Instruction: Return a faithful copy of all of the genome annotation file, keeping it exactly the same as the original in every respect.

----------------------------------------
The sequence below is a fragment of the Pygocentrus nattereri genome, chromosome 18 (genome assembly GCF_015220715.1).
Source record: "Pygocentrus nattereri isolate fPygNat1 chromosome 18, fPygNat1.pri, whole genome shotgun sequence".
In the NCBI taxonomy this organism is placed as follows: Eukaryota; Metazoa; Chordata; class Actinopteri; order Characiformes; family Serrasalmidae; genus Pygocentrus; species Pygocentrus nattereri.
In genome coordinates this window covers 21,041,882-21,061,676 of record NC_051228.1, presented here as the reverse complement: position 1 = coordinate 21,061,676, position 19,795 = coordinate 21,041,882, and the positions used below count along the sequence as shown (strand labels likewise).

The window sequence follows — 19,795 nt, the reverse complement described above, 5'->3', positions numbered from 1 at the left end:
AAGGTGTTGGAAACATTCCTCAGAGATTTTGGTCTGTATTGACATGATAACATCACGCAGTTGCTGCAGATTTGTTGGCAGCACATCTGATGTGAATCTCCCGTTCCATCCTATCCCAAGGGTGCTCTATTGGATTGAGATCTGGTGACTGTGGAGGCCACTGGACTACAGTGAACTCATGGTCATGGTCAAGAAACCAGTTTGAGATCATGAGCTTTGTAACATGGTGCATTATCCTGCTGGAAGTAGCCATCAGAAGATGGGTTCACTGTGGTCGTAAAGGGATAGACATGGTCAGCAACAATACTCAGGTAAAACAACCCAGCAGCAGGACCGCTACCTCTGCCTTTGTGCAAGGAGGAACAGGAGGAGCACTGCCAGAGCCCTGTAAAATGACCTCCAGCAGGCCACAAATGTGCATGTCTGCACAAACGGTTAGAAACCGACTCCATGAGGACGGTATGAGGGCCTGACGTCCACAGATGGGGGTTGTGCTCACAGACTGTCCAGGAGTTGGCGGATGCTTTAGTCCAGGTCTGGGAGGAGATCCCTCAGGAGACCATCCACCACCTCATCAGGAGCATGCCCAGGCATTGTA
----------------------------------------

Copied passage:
The sequence below is a fragment of the Pygocentrus nattereri genome, chromosome 18 (genome assembly GCF_015220715.1).
Source record: "Pygocentrus nattereri isolate fPygNat1 chromosome 18, fPygNat1.pri, whole genome shotgun sequence".
In the NCBI taxonomy this organism is placed as follows: Eukaryota; Metazoa; Chordata; class Actinopteri; order Characiformes; family Serrasalmidae; genus Pygocentrus; species Pygocentrus nattereri.
In genome coordinates this window covers 21,041,882-21,061,676 of record NC_051228.1, presented here as the reverse complement: position 1 = coordinate 21,061,676, position 19,795 = coordinate 21,041,882, and the positions used below count along the sequence as shown (strand labels likewise).

The window sequence follows — 19,795 nt, the reverse complement described above, 5'->3', positions numbered from 1 at the left end:
AAGGTGTTGGAAACATTCCTCAGAGATTTTGGTCTGTATTGACATGATAACATCACGCAGTTGCTGCAGATTTGTTGGCAGCACATCTGATGTGAATCTCCCGTTCCATCCTATCCCAAGGGTGCTCTATTGGATTGAGATCTGGTGACTGTGGAGGCCACTGGACTACAGTGAACTCATGGTCATGGTCAAGAAACCAGTTTGAGATCATGAGCTTTGTAACATGGTGCATTATCCTGCTGGAAGTAGCCATCAGAAGATGGGTTCACTGTGGTCGTAAAGGGATAGACATGGTCAGCAACAATACTCAGGTAAAACAACCCAGCAGCAGGACCGCTACCTCTGCCTTTGTGCAAGGAGGAACAGGAGGAGCACTGCCAGAGCCCTGTAAAATGACCTCCAGCAGGCCACAAATGTGCATGTCTGCACAAACGGTTAGAAACCGACTCCATGAGGACGGTATGAGGGCCTGACGTCCACAGATGGGGGTTGTGCTCACAGACTGTCCAGGAGTTGGCGGATGCTTTAGTCCAGGTCTGGGAGGAGATCCCTCAGGAGACCATCCACCACCTCATCAGGAGCATGCCCAGGCATTGTA